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SAGE KE Discussions

SAGE KE Discussions consisted of electronic letters discussing various aspects of articles posted on the SAGE KE site. We have reproduced all of these contributions available on the site at the time the site ceased pubilication in June 2006. (Most discussions can also be accessed via the "E-Letters" link available in the full-text view of the article being discussed.)

To see discussions posted on the SAGE KE General Bulletin Board, please visit the Bulletin Board home page.

List of E-Letters Posted for Specific Articles

Jump to Comments for citation
reports
Common Structure of Soluble Amyloid Oligomers Implies Common Mechanism of Pathogenesis
Kayed et al. (18 April 2003) [Abstract] [Full text]
Letters
Jump to Comment Alzheimer amyloid beta oligomers vs lipoprotein Ab ($)
Alexei R. Koudinov, neuroscientist and editor Russian Academy of Medical Sciences; Neurobiology of Lipids, P.O.Box 1665, Rehovot 76100, Israel   (1 May 2003)

Jump to Comments for citation
SAGE Perspectives
SENS and the Polarization of Aging-Related Research
Gray and Bürkle (5 April 2006) [Abstract] [Full text]
Letters
Jump to Comment Shunned cadres - a clarification
Rich Miller, Biogerontologist   (21 April 2006)
Jump to Comment SENS's detractors should not intimidate aging-related scientists
Aubrey D.N.J. de Grey, Research Scientist University of Cambridge   (13 April 2006)

Jump to Comments for citation
SAGE News Focus
Loose Chromosomes Sink Cells
Leslie (21 December 2005) [Abstract] [Full text]
Letters
Jump to Comment Lamins an chromatin organization during aging
Giuseppe Novelli, Lab director Tor Vergata University   (4 January 2006)

Jump to Comments for citation
SAGE News Focus
Shortchanged by Sir2
Leslie (23 November 2005) [Abstract] [Full text]
Letters
Jump to Comment We buy it
Valter Longo, Professor USC   (6 December 2005)

Jump to Comments for citation
SAGE Reviews
Mitochondrial Genetics of Aging: Intergenomic Conflict Resolution
Rand (9 November 2005) [Abstract] [Full text]
Letters
Jump to Comment secure transit of funds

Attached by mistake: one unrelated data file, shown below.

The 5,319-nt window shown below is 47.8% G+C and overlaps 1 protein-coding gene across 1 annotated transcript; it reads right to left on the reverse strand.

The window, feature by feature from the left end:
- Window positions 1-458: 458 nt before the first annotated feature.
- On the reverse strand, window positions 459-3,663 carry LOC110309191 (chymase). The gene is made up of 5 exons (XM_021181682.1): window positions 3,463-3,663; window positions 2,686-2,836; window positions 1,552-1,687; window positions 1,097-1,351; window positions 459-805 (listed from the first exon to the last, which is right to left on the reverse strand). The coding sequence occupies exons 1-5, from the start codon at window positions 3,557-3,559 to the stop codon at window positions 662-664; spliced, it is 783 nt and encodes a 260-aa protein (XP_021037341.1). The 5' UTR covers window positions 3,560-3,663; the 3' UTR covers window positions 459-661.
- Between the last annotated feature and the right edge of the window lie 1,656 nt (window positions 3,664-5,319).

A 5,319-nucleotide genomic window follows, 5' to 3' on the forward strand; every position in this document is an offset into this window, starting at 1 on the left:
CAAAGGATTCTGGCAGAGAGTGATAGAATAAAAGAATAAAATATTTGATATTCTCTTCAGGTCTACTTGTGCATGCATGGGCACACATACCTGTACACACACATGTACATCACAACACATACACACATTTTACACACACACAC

Anthony Davies, research none   (16 November 2005)

Jump to Comments for citation
SAGE Tidbit of the Week
5 October 2005 Tidbit
(5 October 2005) [Full text]
Letters
Jump to Comment For openers, how about...
Anonymous   (5 October 2005)

Jump to Comments for citation
SAGE Neurodegenerative Disease Case Studies
Brain Tumor-Associated Dementia
Noble et al. (24 August 2005) [Abstract] [Full text]
Letters
Jump to Comment �Cognitive impairment associated with malignancy.�
Slawomir Michalak, neurologist Department of Neurochemistry and Neuropathology University of Medical Sciences, Poznan, Poland   (20 September 2005)

Jump to Comments for citation
SAGE Other Resources
Tau Suppression in a Neurodegenerative Mouse Model Improves Memory Function
SantaCruz et al. (20 July 2005) [Abstract]
Letters
Jump to Comment Comment on SantaCruz et al.
Dietmar R. Thal   (25 July 2005)

Jump to Comments for citation
SAGE News Focus
Not Like the Other
Davenport (13 July 2005) [Abstract] [Full text]
Letters
Jump to Comment AGING CHROMOSOMES
ROBERT BELLIVEAU, PATHOLOGIST   (14 July 2005)

Jump to Comments for citation
SAGE Perspectives
The Longevity Gender Gap: Are Telomeres the Explanation?
Aviv et al. (8 June 2005) [Abstract] [Full text]
Letters
Jump to Comment Abstract of the 'telomere-gender gap' paper, published in January 2004
Reinhard Stindl, Research Scientist Medical University of Vienna   (20 June 2005)
Jump to Comment Tying it all together: telomeres, sexual size dimorphism and the gender gap in life expectancy
Reinhard Stindl, Research Scientist Medical University of Vienna, Austria   (10 June 2005)

Jump to Comments for citation
SAGE News Focus
Mopping Up Nuclear Waste
Leslie (30 March 2005) [Abstract] [Full text]
Letters
Jump to Comment Prior Evidence of Nuclear Proteasome Activity
David Goldfarb University of Rochester   (8 July 2005)

Jump to Comments for citation
SAGE Reviews
Microarrays as a Tool to Investigate the Biology of Aging: A Retrospective and a Look to the Future
Melov and Hubbard (20 October 2004) [Abstract] [Full text]
Letters
Jump to Comment Test
Anonymous   (31 January 2005)

Jump to Comments for citation
SAGE News Focus
Racing Against Time
Chen (23 June 2004) [Abstract] [Full text]
Letters
Jump to Comment Excellent Article
Anna E. Shethar   (1 July 2004)

Jump to Comments for citation
SAGE Tidbit of the Week
26 May 2004 Tidbit
(26 May 2004) [Full text]
Letters
Jump to Comment Re: tidbit
Gregory A. Petsko, Professor Brandeis University   (26 May 2004)

Jump to Comments for citation
SAGE Reviews
Androgens, ApoE, and Alzheimer's Disease
Raber (17 March 2004) [Abstract] [Full text]
Letters
Jump to Comment Discussion at Alz Forum
Kelly LaMarco   (26 May 2004)

Jump to Comments for citation
SAGE Noteworthy This Week
Protective Parents
Davenport (5 March 2003) [Abstract] [Full text]
Letters
Jump to Comment Daughters from old mothers
James Ryley UTHSC   (13 March 2003)

Jump to Comments for citation
SAGE News Synthesis